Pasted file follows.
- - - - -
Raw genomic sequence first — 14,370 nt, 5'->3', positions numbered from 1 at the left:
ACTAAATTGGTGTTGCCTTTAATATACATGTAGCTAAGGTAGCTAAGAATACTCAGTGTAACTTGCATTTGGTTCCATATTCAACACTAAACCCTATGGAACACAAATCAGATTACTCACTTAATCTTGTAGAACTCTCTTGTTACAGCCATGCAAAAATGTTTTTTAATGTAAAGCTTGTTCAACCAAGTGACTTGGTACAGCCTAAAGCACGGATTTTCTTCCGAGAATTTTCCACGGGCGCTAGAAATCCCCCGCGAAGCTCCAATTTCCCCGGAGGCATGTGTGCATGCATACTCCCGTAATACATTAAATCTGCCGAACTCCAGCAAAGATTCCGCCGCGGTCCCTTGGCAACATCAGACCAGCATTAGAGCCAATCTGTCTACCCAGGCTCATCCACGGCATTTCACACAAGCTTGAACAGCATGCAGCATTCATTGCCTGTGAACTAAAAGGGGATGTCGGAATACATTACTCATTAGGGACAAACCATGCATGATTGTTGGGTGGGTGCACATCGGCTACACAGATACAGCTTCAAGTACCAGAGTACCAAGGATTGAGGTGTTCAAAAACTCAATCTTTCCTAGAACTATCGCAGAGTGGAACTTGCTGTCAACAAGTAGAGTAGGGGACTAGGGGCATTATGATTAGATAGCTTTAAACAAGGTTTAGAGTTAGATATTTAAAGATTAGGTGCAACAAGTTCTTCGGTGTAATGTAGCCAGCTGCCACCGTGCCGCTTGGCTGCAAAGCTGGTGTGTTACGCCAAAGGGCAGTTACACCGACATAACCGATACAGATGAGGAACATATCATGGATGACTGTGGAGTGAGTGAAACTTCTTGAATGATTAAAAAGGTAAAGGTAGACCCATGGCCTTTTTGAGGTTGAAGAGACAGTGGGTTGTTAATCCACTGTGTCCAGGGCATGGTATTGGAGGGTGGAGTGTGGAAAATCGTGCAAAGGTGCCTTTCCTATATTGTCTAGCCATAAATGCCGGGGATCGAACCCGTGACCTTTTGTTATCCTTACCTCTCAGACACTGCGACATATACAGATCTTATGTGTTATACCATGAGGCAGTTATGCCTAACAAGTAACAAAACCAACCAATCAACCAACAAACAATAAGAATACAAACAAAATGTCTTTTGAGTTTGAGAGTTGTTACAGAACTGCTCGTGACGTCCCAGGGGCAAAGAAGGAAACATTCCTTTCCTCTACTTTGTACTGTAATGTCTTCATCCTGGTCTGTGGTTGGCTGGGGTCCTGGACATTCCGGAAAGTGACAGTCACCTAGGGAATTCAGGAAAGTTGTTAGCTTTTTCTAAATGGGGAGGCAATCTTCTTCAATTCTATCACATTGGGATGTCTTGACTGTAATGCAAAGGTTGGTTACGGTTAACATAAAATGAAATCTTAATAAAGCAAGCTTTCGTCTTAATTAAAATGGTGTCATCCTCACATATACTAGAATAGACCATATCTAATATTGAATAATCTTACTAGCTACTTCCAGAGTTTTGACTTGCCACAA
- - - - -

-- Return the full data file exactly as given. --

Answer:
Raw genomic sequence first — 14,370 nt, 5'->3', positions numbered from 1 at the left:
ACTAAATTGGTGTTGCCTTTAATATACATGTAGCTAAGGTAGCTAAGAATACTCAGTGTAACTTGCATTTGGTTCCATATTCAACACTAAACCCTATGGAACACAAATCAGATTACTCACTTAATCTTGTAGAACTCTCTTGTTACAGCCATGCAAAAATGTTTTTTAATGTAAAGCTTGTTCAACCAAGTGACTTGGTACAGCCTAAAGCACGGATTTTCTTCCGAGAATTTTCCACGGGCGCTAGAAATCCCCCGCGAAGCTCCAATTTCCCCGGAGGCATGTGTGCATGCATACTCCCGTAATACATTAAATCTGCCGAACTCCAGCAAAGATTCCGCCGCGGTCCCTTGGCAACATCAGACCAGCATTAGAGCCAATCTGTCTACCCAGGCTCATCCACGGCATTTCACACAAGCTTGAACAGCATGCAGCATTCATTGCCTGTGAACTAAAAGGGGATGTCGGAATACATTACTCATTAGGGACAAACCATGCATGATTGTTGGGTGGGTGCACATCGGCTACACAGATACAGCTTCAAGTACCAGAGTACCAAGGATTGAGGTGTTCAAAAACTCAATCTTTCCTAGAACTATCGCAGAGTGGAACTTGCTGTCAACAAGTAGAGTAGGGGACTAGGGGCATTATGATTAGATAGCTTTAAACAAGGTTTAGAGTTAGATATTTAAAGATTAGGTGCAACAAGTTCTTCGGTGTAATGTAGCCAGCTGCCACCGTGCCGCTTGGCTGCAAAGCTGGTGTGTTACGCCAAAGGGCAGTTACACCGACATAACCGATACAGATGAGGAACATATCATGGATGACTGTGGAGTGAGTGAAACTTCTTGAATGATTAAAAAGGTAAAGGTAGACCCATGGCCTTTTTGAGGTTGAAGAGACAGTGGGTTGTTAATCCACTGTGTCCAGGGCATGGTATTGGAGGGTGGAGTGTGGAAAATCGTGCAAAGGTGCCTTTCCTATATTGTCTAGCCATAAATGCCGGGGATCGAACCCGTGACCTTTTGTTATCCTTACCTCTCAGACACTGCGACATATACAGATCTTATGTGTTATACCATGAGGCAGTTATGCCTAACAAGTAACAAAACCAACCAATCAACCAACAAACAATAAGAATACAAACAAAATGTCTTTTGAGTTTGAGAGTTGTTACAGAACTGCTCGTGACGTCCCAGGGGCAAAGAAGGAAACATTCCTTTCCTCTACTTTGTACTGTAATGTCTTCATCCTGGTCTGTGGTTGGCTGGGGTCCTGGACATTCCGGAAAGTGACAGTCACCTAGGGAATTCAGGAAAGTTGTTAGCTTTTTCTAAATGGGGAGGCAATCTTCTTCAATTCTATCACATTGGGATGTCTTGACTGTAATGCAAAGGTTGGTTACGGTTAACATAAAATGAAATCTTAATAAAGCAAGCTTTCGTCTTAATTAAAATGGTGTCATCCTCACATATACTAGAATAGACCATATCTAATATTGAATAATCTTACTAGCTACTTCCAGAGTTTTGACTTGCCACAA